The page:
With inflation running rampant, Americans held hostage in Iran and mortgage rates at 18 percent, the answer from the masses came back a resounding: "No!."
Today, if you asked the average Iraqi the same question you would get the same answer.
Four years ago, Iraqis enjoyed electricity in most of their homes, walked the streets of Baghdad without fear and, as long as they stayed out of the crosshairs of Saddam Hussein's campaign of terror, led relatively normal lives. More Americans, per capita, died from crime on our streets than from crime in Iraq.
Not so today. Fewer homes in Iraq have electrical power now than before the U.S. invasion in 2003. Iraqi civilians die on city streets daily, victims of a growing war between the occupying forces of the United States and the insurgents who are much better at waging war than American soldiers.
Instead of liberating Iraq we have driven it deeper into poverty, despair and danger. Instead of bringing freedom to the nation we have brought anarchy, death and disruption. Polls of Iraqi citizens show they are angry at the United States for what they see as the destruction of their nation.
I talked recently with a National Guardsman home on leave. He says Americans are hated, despised and feared by those they were supposed to have liberated.
"We worked with an interpreter, an Iraqi who faces retaliation from the insurgents for helping the military, and he told the recently that Iraq would be better off today is we had never invaded their country and had left Saddam Hussein in power," said the guardsman, who asked that his name not be used because he fear retaliation by his commanding officers if he speaks out. "If what he says is true, then why are we there? Why have friends of mine died?"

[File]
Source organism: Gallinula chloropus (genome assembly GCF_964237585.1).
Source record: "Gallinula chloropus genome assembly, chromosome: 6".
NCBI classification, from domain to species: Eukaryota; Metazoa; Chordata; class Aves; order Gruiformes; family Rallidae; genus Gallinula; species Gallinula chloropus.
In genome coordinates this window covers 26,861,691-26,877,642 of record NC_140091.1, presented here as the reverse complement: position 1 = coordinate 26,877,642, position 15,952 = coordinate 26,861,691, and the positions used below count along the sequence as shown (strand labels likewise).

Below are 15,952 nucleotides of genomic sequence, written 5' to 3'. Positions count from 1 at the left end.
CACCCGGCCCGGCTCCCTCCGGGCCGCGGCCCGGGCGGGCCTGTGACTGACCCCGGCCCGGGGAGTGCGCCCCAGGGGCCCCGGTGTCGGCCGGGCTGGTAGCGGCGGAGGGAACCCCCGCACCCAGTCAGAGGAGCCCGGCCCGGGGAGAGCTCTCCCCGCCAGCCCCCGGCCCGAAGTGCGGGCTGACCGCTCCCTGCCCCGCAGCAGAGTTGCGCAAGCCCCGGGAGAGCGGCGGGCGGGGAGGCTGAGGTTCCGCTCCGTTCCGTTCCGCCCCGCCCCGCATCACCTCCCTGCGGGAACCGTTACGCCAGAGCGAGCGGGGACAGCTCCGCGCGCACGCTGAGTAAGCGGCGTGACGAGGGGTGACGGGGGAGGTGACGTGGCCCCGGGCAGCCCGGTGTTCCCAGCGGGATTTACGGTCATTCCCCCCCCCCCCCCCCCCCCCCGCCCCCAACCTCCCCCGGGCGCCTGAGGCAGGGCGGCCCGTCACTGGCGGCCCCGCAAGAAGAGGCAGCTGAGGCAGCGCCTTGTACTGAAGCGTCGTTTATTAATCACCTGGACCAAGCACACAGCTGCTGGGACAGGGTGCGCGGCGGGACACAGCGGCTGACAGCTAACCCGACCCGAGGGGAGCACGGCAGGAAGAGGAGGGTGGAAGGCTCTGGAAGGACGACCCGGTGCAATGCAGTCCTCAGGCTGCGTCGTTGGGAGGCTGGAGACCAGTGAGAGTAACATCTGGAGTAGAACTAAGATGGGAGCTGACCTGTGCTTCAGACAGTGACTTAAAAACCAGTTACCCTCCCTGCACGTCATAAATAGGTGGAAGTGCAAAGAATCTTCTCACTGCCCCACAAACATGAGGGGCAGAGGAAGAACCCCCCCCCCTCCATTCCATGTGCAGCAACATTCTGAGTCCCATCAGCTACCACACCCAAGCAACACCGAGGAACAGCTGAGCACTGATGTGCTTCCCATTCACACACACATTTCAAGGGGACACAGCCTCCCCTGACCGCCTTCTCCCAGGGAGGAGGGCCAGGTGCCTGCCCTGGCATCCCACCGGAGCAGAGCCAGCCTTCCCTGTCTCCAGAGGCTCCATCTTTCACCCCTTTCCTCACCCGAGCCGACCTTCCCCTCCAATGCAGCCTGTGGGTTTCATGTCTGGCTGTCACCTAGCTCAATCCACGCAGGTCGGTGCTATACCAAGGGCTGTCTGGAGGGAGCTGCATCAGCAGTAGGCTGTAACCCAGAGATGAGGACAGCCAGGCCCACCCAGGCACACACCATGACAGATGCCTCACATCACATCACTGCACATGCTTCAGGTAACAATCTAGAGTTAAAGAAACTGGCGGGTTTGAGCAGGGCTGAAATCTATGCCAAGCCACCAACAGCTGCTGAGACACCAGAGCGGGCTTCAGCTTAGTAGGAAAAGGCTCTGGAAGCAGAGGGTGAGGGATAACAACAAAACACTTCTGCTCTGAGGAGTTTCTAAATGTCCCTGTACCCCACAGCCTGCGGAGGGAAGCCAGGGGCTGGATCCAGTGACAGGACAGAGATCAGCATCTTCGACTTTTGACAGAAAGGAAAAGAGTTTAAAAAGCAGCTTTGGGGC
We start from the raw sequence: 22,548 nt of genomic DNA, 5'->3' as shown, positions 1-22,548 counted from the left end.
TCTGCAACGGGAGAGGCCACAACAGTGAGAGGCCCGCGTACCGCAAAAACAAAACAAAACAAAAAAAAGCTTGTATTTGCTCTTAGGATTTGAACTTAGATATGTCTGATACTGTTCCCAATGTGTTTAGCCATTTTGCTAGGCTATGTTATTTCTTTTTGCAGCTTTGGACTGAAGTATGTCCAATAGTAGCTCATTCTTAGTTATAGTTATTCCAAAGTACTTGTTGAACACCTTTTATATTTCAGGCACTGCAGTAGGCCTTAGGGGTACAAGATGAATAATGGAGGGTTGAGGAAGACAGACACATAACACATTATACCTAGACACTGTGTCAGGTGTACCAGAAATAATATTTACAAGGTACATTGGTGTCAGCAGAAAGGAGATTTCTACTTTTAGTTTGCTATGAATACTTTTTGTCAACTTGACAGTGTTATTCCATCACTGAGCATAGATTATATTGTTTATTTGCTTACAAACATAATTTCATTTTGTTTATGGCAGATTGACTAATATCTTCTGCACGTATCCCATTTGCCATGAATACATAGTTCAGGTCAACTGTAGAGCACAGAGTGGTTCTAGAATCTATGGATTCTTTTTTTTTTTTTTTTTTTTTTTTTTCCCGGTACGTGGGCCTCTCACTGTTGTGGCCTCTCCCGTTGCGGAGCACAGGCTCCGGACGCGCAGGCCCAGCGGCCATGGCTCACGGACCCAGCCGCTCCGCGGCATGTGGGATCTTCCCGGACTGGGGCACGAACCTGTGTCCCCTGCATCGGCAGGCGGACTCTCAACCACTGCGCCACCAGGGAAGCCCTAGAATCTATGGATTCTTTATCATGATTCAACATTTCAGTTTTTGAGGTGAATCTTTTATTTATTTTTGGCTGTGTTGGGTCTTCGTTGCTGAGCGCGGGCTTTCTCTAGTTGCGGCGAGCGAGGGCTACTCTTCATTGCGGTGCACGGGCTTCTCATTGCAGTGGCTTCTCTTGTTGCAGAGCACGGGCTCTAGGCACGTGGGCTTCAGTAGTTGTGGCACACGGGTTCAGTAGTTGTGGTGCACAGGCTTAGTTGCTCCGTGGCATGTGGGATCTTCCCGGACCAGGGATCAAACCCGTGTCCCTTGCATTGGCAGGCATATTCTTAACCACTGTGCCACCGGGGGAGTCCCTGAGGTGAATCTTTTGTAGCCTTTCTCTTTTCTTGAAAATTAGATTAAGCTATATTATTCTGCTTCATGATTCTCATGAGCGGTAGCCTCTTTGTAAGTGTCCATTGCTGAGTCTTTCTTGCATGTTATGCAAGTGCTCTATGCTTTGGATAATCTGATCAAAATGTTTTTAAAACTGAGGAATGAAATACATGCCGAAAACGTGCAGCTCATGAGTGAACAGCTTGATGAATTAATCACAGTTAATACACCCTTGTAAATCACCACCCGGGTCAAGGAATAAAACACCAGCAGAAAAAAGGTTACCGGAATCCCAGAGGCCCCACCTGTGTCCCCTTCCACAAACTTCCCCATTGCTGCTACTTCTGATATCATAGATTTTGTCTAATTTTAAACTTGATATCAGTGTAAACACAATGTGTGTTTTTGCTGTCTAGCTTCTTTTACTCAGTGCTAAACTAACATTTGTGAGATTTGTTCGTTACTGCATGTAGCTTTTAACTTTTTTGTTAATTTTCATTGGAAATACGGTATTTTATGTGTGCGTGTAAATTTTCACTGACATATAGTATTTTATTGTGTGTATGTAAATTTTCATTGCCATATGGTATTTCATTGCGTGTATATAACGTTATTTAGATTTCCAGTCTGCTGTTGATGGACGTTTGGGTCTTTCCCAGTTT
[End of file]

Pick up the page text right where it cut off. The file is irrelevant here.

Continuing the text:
Why indeed? With a majority of Americans now believing President George W. Bush lied to justify his invasion of Iraq and an even larger majority saying the invasion was a mistake, the question should be: How many more must die, Iraqi and American, before this country admits it was wrong.
Saddam Hussein was a dictator and despot. There's no doubt about that. He killed thousands upon thousands of his own people in periodic purges.
But Americans have proven themselves capable of atrocities. On March 15, near Balad, Iraqi police reported:
"American forces used helicopters to drop troops on the house of Faiz Harat Khalaf situated in the Abu Sifa village of the Ishaqi district. The American forces gathered the family members in one room and executed 11 people, including five children, four women and two men, then they bombed the house, burned three vehicles and killed their animals."
The report continued: "autopsies revealed that all the victims had bullet shots in the head and all bodies were handcuffed."
In Haditha late last year, on November 15, Marines carried out revenge after an insurgent bomb attack on a U.S. force. A nine-year-old survivor of that massacre told Time magazine: "First, they went into my father's room, where he was reading the Koran, and we heard shots. I couldn't see their faces very well, only their guns sticking into the doorway. I watched them shoot my grandfather first in the chest and then in the head. Then they killed my granny. " The Marines killed 15 Iraqis, including women and children. The Pentagon said they were insurgents but no connection with the insurgency was ever established.
Because of incidents like this, many Iraqis feel America, as an occupying force, is no better than Saddam or other butchers in history. Illinois Congressman Richard Durbin recently compared American fighters to "Nazis, Soviets in their gulags, or some mad regime--Pol Pot or others--that had no concern for human beings." Durbin later apologized for the remarks but it is easy to understand his frustration at our behavior in Iraq.
In March, Iraqi civilians died at the rate of 75 day. While most of these deaths came at the hands of insurgents, it is clear that too many Iraqis also die from American atrocities. In war, where victory is measured by perception and attrition, America may have already lost.
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